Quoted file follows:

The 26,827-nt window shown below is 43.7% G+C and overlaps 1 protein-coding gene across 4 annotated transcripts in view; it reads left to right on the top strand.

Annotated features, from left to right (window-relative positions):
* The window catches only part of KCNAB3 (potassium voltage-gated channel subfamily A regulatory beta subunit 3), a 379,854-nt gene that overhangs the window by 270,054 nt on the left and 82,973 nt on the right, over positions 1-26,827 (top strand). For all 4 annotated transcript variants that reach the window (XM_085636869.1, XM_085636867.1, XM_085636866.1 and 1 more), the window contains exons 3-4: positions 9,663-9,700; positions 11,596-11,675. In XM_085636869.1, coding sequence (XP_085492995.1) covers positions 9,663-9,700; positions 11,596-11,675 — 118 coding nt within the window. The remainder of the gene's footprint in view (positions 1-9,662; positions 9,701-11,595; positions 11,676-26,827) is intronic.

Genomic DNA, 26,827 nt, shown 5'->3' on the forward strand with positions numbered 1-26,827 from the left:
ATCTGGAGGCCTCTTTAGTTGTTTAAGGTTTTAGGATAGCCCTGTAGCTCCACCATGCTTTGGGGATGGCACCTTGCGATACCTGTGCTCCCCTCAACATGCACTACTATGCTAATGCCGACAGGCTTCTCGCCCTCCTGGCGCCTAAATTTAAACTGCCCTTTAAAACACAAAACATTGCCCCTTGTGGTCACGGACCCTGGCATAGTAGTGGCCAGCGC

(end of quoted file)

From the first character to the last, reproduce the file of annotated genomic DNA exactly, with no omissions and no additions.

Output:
The 26,827-nt window shown below is 43.7% G+C and overlaps 1 protein-coding gene across 4 annotated transcripts in view; it reads left to right on the top strand.

Annotated features, from left to right (window-relative positions):
* The window catches only part of KCNAB3 (potassium voltage-gated channel subfamily A regulatory beta subunit 3), a 379,854-nt gene that overhangs the window by 270,054 nt on the left and 82,973 nt on the right, over positions 1-26,827 (top strand). For all 4 annotated transcript variants that reach the window (XM_085636869.1, XM_085636867.1, XM_085636866.1 and 1 more), the window contains exons 3-4: positions 9,663-9,700; positions 11,596-11,675. In XM_085636869.1, coding sequence (XP_085492995.1) covers positions 9,663-9,700; positions 11,596-11,675 — 118 coding nt within the window. The remainder of the gene's footprint in view (positions 1-9,662; positions 9,701-11,595; positions 11,676-26,827) is intronic.

Genomic DNA, 26,827 nt, shown 5'->3' on the forward strand with positions numbered 1-26,827 from the left:
ATCTGGAGGCCTCTTTAGTTGTTTAAGGTTTTAGGATAGCCCTGTAGCTCCACCATGCTTTGGGGATGGCACCTTGCGATACCTGTGCTCCCCTCAACATGCACTACTATGCTAATGCCGACAGGCTTCTCGCCCTCCTGGCGCCTAAATTTAAACTGCCCTTTAAAACACAAAACATTGCCCCTTGTGGTCACGGACCCTGGCATAGTAGTGGCCAGCGC